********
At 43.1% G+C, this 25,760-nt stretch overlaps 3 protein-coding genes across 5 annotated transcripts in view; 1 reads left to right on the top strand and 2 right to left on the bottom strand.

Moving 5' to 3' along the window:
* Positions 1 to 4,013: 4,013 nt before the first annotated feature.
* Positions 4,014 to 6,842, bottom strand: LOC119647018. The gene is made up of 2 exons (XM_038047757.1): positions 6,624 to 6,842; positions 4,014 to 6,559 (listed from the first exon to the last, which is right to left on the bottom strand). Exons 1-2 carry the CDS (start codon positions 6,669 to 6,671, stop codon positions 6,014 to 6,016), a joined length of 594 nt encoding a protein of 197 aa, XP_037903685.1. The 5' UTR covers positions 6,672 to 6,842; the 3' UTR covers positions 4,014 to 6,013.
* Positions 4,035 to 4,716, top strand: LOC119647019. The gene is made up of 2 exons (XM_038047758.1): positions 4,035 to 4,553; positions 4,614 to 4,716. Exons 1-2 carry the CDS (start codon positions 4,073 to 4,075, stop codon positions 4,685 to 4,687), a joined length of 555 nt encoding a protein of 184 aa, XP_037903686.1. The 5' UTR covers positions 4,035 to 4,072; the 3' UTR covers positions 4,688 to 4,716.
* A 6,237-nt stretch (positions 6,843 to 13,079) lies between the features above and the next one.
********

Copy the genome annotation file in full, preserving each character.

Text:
At 43.1% G+C, this 25,760-nt stretch overlaps 3 protein-coding genes across 5 annotated transcripts in view; 1 reads left to right on the top strand and 2 right to left on the bottom strand.

Moving 5' to 3' along the window:
* Positions 1 to 4,013: 4,013 nt before the first annotated feature.
* Positions 4,014 to 6,842, bottom strand: LOC119647018. The gene is made up of 2 exons (XM_038047757.1): positions 6,624 to 6,842; positions 4,014 to 6,559 (listed from the first exon to the last, which is right to left on the bottom strand). Exons 1-2 carry the CDS (start codon positions 6,669 to 6,671, stop codon positions 6,014 to 6,016), a joined length of 594 nt encoding a protein of 197 aa, XP_037903685.1. The 5' UTR covers positions 6,672 to 6,842; the 3' UTR covers positions 4,014 to 6,013.
* Positions 4,035 to 4,716, top strand: LOC119647019. The gene is made up of 2 exons (XM_038047758.1): positions 4,035 to 4,553; positions 4,614 to 4,716. Exons 1-2 carry the CDS (start codon positions 4,073 to 4,075, stop codon positions 4,685 to 4,687), a joined length of 555 nt encoding a protein of 184 aa, XP_037903686.1. The 5' UTR covers positions 4,035 to 4,072; the 3' UTR covers positions 4,688 to 4,716.
* A 6,237-nt stretch (positions 6,843 to 13,079) lies between the features above and the next one.